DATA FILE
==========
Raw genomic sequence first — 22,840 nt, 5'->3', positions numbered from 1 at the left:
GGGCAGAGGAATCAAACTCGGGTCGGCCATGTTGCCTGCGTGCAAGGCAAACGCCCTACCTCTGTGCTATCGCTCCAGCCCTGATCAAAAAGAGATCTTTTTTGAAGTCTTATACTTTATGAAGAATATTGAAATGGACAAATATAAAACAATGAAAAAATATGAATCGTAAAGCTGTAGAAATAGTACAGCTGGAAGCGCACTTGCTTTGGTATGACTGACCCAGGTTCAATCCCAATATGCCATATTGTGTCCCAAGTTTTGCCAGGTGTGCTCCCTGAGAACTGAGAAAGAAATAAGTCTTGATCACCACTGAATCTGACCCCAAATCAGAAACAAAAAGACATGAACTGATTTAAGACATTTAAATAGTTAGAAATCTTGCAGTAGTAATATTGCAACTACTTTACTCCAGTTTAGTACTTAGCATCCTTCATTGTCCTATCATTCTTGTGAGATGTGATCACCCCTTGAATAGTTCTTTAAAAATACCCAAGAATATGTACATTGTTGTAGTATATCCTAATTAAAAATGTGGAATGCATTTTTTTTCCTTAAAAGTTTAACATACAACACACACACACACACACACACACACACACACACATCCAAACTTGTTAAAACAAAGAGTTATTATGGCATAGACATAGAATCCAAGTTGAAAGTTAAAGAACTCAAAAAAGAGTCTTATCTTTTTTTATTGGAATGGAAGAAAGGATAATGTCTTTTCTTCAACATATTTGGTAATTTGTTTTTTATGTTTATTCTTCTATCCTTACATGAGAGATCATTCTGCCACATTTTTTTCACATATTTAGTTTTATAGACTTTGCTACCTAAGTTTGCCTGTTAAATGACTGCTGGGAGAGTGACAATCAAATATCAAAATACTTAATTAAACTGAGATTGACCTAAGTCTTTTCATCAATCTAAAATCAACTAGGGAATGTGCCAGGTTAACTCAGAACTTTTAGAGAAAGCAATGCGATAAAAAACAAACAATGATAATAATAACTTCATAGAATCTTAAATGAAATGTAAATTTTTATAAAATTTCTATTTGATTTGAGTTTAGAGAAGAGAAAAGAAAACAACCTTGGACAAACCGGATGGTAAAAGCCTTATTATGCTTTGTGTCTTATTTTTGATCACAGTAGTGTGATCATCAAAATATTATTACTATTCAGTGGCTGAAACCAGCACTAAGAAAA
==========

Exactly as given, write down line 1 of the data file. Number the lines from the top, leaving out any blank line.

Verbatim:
Raw genomic sequence first — 22,840 nt, 5'->3', positions numbered from 1 at the left: